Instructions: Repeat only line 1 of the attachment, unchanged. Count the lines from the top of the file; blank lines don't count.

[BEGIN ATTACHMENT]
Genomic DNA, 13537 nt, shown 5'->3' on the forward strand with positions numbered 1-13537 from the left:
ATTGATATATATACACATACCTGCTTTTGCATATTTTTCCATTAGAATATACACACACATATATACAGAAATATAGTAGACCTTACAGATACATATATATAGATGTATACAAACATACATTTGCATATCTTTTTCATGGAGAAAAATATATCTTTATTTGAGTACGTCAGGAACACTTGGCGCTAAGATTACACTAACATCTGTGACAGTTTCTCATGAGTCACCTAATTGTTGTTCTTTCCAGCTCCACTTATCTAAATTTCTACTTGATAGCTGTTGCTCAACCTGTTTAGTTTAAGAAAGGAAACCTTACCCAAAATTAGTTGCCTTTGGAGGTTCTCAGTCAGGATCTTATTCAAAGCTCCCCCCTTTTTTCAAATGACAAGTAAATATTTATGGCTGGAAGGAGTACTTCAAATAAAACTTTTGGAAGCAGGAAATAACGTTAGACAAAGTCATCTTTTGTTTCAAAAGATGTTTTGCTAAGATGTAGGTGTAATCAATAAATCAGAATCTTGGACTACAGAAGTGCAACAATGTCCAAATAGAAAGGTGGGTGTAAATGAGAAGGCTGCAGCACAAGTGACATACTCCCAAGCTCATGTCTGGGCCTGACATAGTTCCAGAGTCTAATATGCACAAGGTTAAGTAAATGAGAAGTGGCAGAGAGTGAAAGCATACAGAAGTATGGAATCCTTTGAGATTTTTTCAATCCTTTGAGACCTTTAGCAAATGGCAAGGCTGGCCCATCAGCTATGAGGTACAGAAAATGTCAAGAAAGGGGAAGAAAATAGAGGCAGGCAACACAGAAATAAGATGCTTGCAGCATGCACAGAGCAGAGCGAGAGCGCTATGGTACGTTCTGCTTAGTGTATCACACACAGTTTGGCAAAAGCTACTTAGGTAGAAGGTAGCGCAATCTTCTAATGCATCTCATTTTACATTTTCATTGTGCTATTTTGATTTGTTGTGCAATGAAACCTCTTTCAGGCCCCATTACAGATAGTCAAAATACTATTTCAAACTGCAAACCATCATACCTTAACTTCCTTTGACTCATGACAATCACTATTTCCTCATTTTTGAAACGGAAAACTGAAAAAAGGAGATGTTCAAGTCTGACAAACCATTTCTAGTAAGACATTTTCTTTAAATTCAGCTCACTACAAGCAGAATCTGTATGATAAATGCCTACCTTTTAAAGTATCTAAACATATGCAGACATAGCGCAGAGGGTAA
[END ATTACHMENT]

Genomic DNA, 13537 nt, shown 5'->3' on the forward strand with positions numbered 1-13537 from the left: